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Improving comprehensive care for patients with diabetes
  1. Tamar L Kutz1,
  2. Jameson M Roszhart1,
  3. Marshall Hale2,
  4. Virginia Dolan2,
  5. Gerald Suchomski2,
  6. Cassie Jaeger3
  1. 1 Ambulatory Networks, Memorial Health System, Springfield, Illinois, USA
  2. 2 Memorial Physician Services, Memorial Health System, Springfield, Illinois, USA
  3. 3 Department of Operations Improvement, Memorial Medical Center, Springfield, Illinois, USA
  1. Correspondence to Mrs.  Tamar L Kutz; kutz.tamar{at}


Patients with diabetes require access to systematic and ongoing care delivered by a team of healthcare providers. Despite national attention and well-accepted best practices, diabetic care, blood pressure and haemoglobin A1c (A1c) levels for patients with diabetes in our primary care setting were highly variable and below the Healthcare Effectiveness Data and Information Set (HEDIS) 75th percentile benchmark. From January 2015 to January 2016, 22% of patients with diabetes in our primary care setting had both blood pressure and A1c levels controlled and 23% had their annual diabetic care bundle completed, which includes A1c and blood pressure measurements, foot examination and nephropathy attention. Lack of standardised care algorithms, electronic health record documentation and education was identified. Lean Six Sigma methodologies were used to re-engineer the care that patients with diabetes receive. Key improvement initiatives focused on standardisation of accepted care practices through electronic templates, education and re-evaluation of patients to make 90-day, rapid cycle changes. Interventions were piloted in one primary care clinic then expanded to eight additional clinics. At the pilot site, the per cent of patients who completed the diabetic care bundle increased from 33% to 71% and the per cent of patients with diabetes with both A1c and blood pressure controlled increased from 31% to 43% (two-proportion test, p<0.01) postintervention. On rollout to eight additional clinics, the per cent of patients who completed the diabetic care bundle increased from 23% to 67% and the per cent of patients with diabetes with both their A1c and their blood pressure controlled increased from 22% to 41% (two-proportion test, p<0.01). After the interventions, nephropathy attention, A1c and blood pressure metrics exceeded HEDIS 75th percentile. Standardisation of accepted care practices for patients with diabetes improved compliance with diabetic care bundle completion and patient outcomes in the primary care setting.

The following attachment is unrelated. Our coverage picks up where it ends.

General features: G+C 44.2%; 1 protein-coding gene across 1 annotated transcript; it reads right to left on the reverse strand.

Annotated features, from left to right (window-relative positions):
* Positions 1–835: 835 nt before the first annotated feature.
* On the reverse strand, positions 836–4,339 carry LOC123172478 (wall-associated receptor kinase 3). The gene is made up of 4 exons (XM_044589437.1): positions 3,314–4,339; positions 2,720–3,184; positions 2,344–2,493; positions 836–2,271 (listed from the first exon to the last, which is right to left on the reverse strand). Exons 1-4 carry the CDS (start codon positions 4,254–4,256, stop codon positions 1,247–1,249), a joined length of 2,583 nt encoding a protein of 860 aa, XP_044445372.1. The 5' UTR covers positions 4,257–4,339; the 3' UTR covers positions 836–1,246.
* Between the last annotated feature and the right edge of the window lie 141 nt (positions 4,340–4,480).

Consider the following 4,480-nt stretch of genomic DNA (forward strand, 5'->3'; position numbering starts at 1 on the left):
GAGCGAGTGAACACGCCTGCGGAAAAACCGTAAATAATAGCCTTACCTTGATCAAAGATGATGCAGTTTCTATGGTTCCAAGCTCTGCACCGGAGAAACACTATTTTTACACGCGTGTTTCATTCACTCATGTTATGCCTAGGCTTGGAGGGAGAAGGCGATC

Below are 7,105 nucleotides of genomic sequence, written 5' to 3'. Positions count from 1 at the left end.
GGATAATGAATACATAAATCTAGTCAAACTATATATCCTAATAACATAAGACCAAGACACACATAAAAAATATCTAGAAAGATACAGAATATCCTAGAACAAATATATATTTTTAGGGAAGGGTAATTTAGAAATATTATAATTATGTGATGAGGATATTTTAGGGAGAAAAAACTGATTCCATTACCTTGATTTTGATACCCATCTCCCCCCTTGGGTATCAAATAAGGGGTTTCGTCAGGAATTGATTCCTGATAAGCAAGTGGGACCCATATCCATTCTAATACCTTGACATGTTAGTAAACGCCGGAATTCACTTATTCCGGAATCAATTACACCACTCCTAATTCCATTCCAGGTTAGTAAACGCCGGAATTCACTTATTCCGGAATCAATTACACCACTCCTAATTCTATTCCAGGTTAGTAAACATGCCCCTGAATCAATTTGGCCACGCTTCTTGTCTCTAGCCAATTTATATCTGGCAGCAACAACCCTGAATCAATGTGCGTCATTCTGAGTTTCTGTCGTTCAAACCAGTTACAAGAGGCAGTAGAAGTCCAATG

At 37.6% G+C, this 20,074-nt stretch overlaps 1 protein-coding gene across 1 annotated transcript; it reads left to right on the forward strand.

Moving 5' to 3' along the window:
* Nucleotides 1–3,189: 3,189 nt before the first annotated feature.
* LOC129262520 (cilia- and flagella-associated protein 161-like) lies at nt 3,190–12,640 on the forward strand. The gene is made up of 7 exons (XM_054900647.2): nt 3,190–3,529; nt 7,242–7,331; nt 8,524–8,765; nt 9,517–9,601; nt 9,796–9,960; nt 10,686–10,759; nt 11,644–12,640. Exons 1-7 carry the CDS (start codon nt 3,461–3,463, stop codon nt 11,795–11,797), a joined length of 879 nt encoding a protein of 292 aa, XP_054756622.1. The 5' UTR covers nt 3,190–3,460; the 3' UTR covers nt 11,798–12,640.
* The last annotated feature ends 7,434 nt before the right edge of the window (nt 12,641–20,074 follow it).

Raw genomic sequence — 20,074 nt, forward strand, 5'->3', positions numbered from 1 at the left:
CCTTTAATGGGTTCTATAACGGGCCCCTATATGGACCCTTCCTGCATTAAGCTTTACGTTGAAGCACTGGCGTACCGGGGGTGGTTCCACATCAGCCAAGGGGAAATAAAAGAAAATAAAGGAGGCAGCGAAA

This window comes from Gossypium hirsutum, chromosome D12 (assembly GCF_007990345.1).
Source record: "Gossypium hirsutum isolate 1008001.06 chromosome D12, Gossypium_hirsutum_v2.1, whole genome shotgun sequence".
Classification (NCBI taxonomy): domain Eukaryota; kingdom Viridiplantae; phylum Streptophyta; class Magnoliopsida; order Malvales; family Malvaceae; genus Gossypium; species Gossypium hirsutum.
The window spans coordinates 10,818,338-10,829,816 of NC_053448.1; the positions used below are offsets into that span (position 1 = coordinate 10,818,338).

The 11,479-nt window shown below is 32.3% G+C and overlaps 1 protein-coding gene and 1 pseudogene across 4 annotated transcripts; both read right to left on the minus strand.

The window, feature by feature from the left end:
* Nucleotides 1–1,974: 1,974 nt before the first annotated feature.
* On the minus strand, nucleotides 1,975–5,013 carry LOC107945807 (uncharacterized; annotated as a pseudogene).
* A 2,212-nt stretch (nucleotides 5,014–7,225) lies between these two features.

• chronic disease management
  • diabetes mellitus
  • healthcare quality improvement
  • primary care

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  • Contributors TK: contributed to study design, analysis and interpretation of data, drafting and revising the manuscript and study supervision. JR: contributed to study supervision and strategic oversight. MH, VD and GS: contributed to study design and physician buy-in. CJ: contributed to analysis of data and critical revision of the manuscript. AB, CL, AW, CN and BG: were part of the project team and significantly contributed to the success of the project. All authors reviewed the manuscript.

  • Funding The authors have not declared a specific grant for this research from any funding agency in the public, commercial or not-for-profit sectors.

  • Competing interests None declared.

  • Provenance and peer review Not commissioned; externally peer reviewed.

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